I lived in South Dakota for almost 6 years, and the winters there really rocked my world. Having only lived in California, I never spent much time in the snow prior, so learning how to live(and drive) in it was going to be a huge, new task for me. On top of acclimating to the snow, I also had to deal with the loss of sunlight once Daylight Savings came along in November. No matter where I lived though, the Winter Blues always made it’s yearly visit to me. I knew that my first winter there I was going to have to actively come up with ways to make it more manageable.
First, let’s discuss what Winter Blues is and the symptoms that come along with it.
“Winter Blues a non-medical diagnosis, characterized by feelings of depression or deep unhappiness associated with experiencing the cold and darkness of winter.”
Some symptoms may include: feelings of sadness, low energy, restlessness, & lack of motivation to complete some tasks, but are still able to handle major tasks such as going to work and taking care of the house.
After some research and conversations with folks in my community, I came to find 6 helpful tips to combat the Winter Blues:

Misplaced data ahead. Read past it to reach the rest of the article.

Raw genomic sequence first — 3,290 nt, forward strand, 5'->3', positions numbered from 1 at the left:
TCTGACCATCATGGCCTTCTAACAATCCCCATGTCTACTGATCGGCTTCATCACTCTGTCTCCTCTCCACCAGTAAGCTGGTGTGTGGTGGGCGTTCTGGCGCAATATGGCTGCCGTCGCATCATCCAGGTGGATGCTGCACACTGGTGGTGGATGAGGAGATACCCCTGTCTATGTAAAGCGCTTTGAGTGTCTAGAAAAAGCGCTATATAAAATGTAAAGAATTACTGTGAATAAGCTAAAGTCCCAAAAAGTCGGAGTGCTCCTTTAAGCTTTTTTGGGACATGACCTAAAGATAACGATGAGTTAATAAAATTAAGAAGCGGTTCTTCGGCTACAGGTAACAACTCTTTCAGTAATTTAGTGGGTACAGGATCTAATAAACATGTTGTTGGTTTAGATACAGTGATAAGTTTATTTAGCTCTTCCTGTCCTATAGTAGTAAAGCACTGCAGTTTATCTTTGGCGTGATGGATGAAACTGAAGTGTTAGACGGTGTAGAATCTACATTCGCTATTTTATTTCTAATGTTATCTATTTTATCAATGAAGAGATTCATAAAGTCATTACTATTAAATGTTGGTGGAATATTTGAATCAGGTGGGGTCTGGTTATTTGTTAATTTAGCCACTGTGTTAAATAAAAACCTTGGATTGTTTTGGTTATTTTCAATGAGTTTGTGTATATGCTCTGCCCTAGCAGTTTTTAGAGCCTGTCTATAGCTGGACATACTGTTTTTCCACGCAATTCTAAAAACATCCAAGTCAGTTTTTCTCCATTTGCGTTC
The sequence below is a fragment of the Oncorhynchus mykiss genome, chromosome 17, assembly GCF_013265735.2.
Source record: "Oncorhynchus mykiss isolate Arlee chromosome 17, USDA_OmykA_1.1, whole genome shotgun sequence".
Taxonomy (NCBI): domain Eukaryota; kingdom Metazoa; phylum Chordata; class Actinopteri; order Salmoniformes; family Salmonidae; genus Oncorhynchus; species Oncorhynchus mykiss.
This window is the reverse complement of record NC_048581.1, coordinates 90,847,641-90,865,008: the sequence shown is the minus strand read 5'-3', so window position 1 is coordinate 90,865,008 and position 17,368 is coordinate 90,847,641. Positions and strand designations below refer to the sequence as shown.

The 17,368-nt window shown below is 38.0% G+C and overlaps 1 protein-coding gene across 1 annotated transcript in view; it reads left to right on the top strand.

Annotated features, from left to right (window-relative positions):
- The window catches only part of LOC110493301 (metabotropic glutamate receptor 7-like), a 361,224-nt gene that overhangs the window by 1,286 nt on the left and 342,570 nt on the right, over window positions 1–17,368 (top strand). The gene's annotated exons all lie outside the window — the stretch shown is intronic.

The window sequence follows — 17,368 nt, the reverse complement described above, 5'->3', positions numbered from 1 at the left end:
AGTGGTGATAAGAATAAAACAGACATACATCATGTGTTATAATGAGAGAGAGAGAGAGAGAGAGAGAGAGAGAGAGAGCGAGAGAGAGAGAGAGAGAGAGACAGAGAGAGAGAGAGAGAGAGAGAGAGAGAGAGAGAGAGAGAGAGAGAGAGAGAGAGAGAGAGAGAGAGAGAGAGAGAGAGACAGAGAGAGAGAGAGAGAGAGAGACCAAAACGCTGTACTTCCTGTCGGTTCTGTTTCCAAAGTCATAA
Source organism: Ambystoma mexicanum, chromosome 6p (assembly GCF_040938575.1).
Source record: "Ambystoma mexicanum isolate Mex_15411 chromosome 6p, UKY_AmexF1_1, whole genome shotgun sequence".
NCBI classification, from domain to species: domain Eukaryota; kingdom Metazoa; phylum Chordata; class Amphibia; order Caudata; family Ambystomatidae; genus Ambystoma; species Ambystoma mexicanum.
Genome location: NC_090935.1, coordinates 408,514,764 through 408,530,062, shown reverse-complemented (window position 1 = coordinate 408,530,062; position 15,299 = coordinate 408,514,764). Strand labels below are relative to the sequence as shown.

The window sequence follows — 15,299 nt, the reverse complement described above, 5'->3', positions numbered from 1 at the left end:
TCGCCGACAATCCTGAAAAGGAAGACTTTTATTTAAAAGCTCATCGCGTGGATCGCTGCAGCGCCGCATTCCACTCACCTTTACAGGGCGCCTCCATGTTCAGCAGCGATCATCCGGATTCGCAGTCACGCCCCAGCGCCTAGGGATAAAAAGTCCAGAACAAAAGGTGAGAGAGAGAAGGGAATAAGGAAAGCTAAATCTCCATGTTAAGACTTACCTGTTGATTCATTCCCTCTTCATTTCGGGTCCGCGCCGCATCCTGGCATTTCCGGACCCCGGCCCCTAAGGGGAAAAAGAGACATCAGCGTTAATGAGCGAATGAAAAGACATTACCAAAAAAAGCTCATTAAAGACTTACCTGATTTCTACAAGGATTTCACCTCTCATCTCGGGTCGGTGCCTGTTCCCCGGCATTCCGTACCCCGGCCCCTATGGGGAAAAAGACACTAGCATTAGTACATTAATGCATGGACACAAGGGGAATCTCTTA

1. Re-decorate your space
With it being cold outside and the sun going down earlier in the day, you’ll most likely be spending more time inside your home. This is the perfect time to make your home as cozy and sacred as you can. Nothing is better than coming home to a place that is clean and arranged as you would like. You can do this with or without having to buy new things. Even just re-arranging your furniture in each room, or the one you spend the most time in, can make a big difference!
2. Plan time with friends and loved ones
Staying consistent with planning time with friends and loved ones can help immensely. If distance is a factor, thank goodness for technology; you can still set up weekly phone/Facetime calls. Connection is so important even when we feel like hibernating from the world.
3. Eat Well